Abstract

Significant amounts of oil are produced from Lower Cretaceous pre-evaporite, nonmarine sequences of these west African marginal basins. Gabon, Cabinda, Congo Brazzaville, and Angola. Organic-rich lacustrine source beds attain thicknesses up to 900 m. Their geometry and sediment similarities among several basins indicate a small number of large Early Cretaceous lakes extending along the South Atlantic rift with dimensions and conditions similar to Lake Tanganyika. The organic-rich facies is underlain by a sandy facies deposited during initial rifting. The lacustrine phases deposited green clays and fluviolacustrine-deltaic sands, which were abruptly terminated by marine incursions in the Aptian.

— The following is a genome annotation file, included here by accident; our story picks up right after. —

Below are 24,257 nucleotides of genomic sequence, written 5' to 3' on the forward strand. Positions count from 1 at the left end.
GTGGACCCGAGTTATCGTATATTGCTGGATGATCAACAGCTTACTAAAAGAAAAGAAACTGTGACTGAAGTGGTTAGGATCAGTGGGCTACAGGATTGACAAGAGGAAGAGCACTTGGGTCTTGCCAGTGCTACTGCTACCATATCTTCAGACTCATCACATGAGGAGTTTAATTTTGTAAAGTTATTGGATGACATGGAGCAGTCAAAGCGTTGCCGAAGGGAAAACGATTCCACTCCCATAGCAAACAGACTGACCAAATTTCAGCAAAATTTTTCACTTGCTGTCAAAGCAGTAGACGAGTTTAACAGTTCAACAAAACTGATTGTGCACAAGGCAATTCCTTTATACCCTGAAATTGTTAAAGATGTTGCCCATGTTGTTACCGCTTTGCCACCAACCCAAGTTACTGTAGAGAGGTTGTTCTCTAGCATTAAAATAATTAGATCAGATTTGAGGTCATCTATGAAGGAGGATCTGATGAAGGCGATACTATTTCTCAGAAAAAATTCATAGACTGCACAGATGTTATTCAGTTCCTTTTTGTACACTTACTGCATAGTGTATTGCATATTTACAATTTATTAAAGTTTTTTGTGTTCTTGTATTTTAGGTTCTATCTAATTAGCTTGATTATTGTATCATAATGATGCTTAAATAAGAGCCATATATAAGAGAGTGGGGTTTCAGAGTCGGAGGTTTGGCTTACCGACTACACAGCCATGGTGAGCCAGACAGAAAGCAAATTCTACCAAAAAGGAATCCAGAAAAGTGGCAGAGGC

Our study of conventional whole cores from the Melania Formation of Gabon provides further evidence that these source beds were deposited in brackish to freshwater environments in a deep lake. Logs show characteristic low bulk densities and high resistivity which allow correlations over 80 km. Large-scale cyclic preservation of organic matter in a stable, low energy environment with anoxic bottom conditions is interpreted. There is little clay in the organic-rich “shales” which typically comprise finely laminated, carbonaceous and dolomite-rich rhythmic couplets. Bulk organic carbon concentrations up to 20% are not uncommon. Palynomorphs, ostracods, and algae also indicate temperate conditions around a low salinity environment. The slope sequences are richest in uniform laminates with some intercalated thin turbidites and enterolithic slump folds, whereas coarse turbidites were funneled into the deep basin plain. These hydrocarbon-saturated turbidite sandstones are derived from fluvial systems draining crystalline hinterland.

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